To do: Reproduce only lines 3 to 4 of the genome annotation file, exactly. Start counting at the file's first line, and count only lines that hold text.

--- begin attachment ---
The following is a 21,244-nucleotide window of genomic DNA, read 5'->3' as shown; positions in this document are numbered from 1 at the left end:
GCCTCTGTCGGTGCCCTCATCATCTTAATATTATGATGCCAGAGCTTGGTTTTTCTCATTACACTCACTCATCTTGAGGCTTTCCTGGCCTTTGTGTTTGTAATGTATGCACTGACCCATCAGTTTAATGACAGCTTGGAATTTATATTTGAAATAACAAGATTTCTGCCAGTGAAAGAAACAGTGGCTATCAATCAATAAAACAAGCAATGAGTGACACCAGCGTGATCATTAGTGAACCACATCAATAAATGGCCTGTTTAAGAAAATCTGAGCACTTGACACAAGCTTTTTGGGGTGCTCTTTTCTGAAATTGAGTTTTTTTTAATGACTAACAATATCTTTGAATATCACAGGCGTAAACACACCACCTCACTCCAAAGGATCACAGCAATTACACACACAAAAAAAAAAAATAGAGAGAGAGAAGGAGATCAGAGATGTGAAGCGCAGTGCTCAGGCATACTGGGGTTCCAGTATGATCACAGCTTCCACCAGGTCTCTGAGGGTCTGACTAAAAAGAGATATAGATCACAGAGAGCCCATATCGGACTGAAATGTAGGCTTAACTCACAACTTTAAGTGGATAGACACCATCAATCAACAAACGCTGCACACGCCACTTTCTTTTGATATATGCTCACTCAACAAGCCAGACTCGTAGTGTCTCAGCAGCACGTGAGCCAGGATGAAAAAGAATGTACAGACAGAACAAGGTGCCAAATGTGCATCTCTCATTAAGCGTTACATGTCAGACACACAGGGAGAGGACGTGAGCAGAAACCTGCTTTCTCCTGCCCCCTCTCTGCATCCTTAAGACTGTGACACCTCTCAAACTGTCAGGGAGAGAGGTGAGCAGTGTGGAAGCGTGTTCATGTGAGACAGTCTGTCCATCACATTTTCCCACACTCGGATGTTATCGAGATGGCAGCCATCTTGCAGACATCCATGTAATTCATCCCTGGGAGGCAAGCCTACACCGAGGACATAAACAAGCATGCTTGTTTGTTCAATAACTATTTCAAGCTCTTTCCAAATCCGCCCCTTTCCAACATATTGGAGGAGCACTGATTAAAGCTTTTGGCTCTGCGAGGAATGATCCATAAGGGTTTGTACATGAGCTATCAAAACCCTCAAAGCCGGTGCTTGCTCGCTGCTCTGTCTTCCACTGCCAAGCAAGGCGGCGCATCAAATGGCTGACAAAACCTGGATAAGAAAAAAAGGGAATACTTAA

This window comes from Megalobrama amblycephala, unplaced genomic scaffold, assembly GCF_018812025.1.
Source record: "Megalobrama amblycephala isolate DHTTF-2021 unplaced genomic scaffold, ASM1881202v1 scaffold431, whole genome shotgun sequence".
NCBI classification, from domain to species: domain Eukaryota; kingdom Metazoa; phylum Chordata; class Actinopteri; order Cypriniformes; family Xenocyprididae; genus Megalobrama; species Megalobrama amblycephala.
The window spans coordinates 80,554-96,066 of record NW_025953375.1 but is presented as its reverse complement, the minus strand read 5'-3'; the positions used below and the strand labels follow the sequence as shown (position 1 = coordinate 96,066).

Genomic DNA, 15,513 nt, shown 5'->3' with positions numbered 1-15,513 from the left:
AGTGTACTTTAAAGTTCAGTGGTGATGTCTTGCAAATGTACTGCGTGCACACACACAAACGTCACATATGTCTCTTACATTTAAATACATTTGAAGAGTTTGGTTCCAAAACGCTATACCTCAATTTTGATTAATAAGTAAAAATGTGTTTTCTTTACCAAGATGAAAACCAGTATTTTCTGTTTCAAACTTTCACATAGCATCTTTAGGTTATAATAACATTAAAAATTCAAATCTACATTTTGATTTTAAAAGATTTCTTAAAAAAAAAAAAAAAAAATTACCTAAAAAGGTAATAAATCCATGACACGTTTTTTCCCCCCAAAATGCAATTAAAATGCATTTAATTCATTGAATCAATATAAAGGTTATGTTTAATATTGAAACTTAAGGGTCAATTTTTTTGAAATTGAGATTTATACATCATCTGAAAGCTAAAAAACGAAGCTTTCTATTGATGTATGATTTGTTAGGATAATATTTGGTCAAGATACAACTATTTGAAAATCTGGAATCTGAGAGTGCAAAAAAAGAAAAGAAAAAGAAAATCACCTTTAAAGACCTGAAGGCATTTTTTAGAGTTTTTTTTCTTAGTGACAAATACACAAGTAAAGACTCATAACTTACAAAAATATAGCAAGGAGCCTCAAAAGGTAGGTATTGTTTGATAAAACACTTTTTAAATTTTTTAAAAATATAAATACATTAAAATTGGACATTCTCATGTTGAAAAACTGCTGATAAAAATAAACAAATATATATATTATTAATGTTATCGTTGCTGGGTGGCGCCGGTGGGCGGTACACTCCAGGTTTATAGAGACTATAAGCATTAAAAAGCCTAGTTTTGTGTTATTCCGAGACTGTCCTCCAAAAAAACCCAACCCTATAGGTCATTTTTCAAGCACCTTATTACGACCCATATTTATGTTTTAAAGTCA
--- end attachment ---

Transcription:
This window comes from Megalobrama amblycephala, unplaced genomic scaffold, assembly GCF_018812025.1.
Source record: "Megalobrama amblycephala isolate DHTTF-2021 unplaced genomic scaffold, ASM1881202v1 scaffold431, whole genome shotgun sequence".